Dr. Nukavarapu’s work is focused on engineered grafts for tissue repair/regeneration. This project in particular utilizes the BioX printer by Cell Ink that integrates biomaterials and cells to develop a variety of bioprinted grafts with controlled micro-environment to influence cell behaviour. This specific project is also interested in developing specialized bio-inks from decellularized tissues. TEST Lab is printing with different decellularized materials as bio-inks that contain native growth-factors to induce the desired tissue formation. The team is currently using BioX to develop hybrid scaffold structures with cells for bone, cartilage and bone-cartilage interface engineering.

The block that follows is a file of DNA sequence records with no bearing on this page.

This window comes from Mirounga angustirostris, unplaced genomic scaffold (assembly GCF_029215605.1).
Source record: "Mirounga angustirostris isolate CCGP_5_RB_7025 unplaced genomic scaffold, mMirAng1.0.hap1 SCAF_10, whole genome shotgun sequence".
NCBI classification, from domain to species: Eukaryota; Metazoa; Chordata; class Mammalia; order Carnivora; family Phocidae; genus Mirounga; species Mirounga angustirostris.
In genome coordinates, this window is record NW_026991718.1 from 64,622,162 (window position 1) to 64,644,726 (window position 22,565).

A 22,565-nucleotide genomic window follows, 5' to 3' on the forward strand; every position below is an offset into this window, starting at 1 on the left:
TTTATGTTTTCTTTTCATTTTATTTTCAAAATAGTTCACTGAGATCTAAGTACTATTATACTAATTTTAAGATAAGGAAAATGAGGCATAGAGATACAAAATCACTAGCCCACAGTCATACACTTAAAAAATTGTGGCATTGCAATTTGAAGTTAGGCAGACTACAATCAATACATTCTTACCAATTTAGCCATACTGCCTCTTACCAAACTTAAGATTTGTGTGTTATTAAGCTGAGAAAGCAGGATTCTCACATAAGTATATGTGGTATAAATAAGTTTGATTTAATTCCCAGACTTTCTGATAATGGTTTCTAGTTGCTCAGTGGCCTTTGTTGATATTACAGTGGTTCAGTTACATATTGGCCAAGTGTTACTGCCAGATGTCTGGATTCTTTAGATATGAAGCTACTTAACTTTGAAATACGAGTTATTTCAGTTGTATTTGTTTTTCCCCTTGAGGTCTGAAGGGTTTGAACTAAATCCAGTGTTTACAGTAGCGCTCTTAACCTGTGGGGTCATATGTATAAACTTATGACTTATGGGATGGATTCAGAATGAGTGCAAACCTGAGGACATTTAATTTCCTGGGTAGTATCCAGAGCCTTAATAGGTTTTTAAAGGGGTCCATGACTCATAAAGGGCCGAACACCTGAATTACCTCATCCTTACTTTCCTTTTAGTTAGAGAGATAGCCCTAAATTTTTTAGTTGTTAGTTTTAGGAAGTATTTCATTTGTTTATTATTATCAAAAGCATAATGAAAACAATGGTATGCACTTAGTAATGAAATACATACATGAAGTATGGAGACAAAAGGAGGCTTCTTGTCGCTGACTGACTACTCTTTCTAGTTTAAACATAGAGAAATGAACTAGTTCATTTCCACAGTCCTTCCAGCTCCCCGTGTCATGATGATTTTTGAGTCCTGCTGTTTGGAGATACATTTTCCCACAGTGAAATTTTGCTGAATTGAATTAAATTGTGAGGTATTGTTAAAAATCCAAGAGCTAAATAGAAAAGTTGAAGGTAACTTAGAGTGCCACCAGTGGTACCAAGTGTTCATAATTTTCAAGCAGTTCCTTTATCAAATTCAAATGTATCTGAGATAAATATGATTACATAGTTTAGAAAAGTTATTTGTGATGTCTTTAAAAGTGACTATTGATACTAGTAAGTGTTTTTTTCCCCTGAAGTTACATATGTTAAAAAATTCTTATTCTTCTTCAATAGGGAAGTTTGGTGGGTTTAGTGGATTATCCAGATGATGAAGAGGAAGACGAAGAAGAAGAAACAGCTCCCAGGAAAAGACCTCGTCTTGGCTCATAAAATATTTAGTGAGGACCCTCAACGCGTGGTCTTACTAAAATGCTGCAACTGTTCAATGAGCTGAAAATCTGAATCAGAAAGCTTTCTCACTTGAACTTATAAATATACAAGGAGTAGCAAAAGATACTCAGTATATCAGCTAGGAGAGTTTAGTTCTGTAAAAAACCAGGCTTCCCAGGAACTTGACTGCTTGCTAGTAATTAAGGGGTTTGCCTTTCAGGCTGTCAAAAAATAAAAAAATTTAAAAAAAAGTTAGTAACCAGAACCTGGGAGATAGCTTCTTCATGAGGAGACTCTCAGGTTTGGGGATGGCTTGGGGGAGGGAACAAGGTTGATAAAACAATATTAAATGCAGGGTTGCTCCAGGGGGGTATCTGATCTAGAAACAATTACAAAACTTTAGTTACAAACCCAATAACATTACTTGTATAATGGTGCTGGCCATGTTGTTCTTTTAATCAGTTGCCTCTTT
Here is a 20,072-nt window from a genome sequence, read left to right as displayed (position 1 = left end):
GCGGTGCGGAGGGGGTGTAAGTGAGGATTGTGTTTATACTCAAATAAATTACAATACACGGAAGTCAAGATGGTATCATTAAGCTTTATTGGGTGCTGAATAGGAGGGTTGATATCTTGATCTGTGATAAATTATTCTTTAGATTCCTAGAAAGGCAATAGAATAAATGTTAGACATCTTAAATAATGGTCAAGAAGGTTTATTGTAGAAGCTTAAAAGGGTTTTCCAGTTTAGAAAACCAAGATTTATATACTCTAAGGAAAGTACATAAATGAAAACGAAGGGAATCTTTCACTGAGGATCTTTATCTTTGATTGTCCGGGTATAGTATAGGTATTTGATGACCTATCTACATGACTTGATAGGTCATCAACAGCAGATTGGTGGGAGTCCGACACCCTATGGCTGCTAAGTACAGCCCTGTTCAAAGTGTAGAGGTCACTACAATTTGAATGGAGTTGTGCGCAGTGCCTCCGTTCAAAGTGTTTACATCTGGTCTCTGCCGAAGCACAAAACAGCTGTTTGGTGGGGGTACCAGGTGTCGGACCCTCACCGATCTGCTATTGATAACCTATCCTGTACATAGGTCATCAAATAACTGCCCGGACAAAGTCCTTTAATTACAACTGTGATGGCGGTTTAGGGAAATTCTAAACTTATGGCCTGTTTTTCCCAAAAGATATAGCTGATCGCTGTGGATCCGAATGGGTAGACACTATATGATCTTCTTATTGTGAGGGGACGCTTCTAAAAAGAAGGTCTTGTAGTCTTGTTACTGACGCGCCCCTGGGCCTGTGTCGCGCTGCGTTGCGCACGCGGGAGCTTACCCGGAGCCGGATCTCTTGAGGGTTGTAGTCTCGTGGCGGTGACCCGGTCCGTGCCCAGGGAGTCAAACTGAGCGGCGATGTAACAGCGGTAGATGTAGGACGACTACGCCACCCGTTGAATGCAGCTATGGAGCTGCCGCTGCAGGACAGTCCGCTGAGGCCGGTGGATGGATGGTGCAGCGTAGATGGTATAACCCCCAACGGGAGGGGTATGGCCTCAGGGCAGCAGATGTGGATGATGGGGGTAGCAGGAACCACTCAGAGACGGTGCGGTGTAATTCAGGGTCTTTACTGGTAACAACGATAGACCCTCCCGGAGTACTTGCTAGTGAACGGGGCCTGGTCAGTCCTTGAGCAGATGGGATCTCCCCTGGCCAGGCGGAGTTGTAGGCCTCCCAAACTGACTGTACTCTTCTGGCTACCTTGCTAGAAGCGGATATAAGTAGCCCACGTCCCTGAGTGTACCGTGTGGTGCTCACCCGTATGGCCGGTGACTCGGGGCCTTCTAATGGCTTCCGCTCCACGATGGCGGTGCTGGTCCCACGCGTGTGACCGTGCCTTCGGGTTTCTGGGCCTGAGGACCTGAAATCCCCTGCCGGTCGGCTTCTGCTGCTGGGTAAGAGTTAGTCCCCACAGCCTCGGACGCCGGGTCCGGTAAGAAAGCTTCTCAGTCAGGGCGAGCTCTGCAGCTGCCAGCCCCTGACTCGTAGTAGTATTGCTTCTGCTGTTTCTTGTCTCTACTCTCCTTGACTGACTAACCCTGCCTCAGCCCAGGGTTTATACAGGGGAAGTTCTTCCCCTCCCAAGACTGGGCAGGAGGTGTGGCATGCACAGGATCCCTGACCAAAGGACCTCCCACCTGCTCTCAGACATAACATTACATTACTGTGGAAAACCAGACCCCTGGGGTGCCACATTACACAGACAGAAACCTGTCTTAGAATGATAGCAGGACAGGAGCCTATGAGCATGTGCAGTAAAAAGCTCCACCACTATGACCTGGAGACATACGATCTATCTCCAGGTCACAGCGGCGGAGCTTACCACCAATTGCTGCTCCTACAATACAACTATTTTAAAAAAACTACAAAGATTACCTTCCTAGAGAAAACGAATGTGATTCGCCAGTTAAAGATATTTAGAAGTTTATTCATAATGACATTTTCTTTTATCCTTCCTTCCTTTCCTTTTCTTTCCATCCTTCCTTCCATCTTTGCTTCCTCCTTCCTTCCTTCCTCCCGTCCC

Aleksandra’s project is to develop spatially controlled grafts and study the role of local-microstructure in complex tissue, such as bone-cartilage interface regeneration. For this project, she develops G-code to fabricate variety of scaffold configurations by altering material infill density along the scaffold length. Using BioX printer, as G-code an input, the team has so far developed a series of scaffold systems with varying pore volume and structure. The lab is also developing gel-based bioprinting techniques using decellularized bio-inks. Even though the printing is straightforward, Aleksandra says the optimization is complex as each biomaterial comes with its own variables. After clocking 100s of hours and much of optimization, the team is now able to print 3d-matrices with desired patterns. Aleksandra is optimistic about successfully printing these structures along with cells to develop bioprinted osteochondral grafts.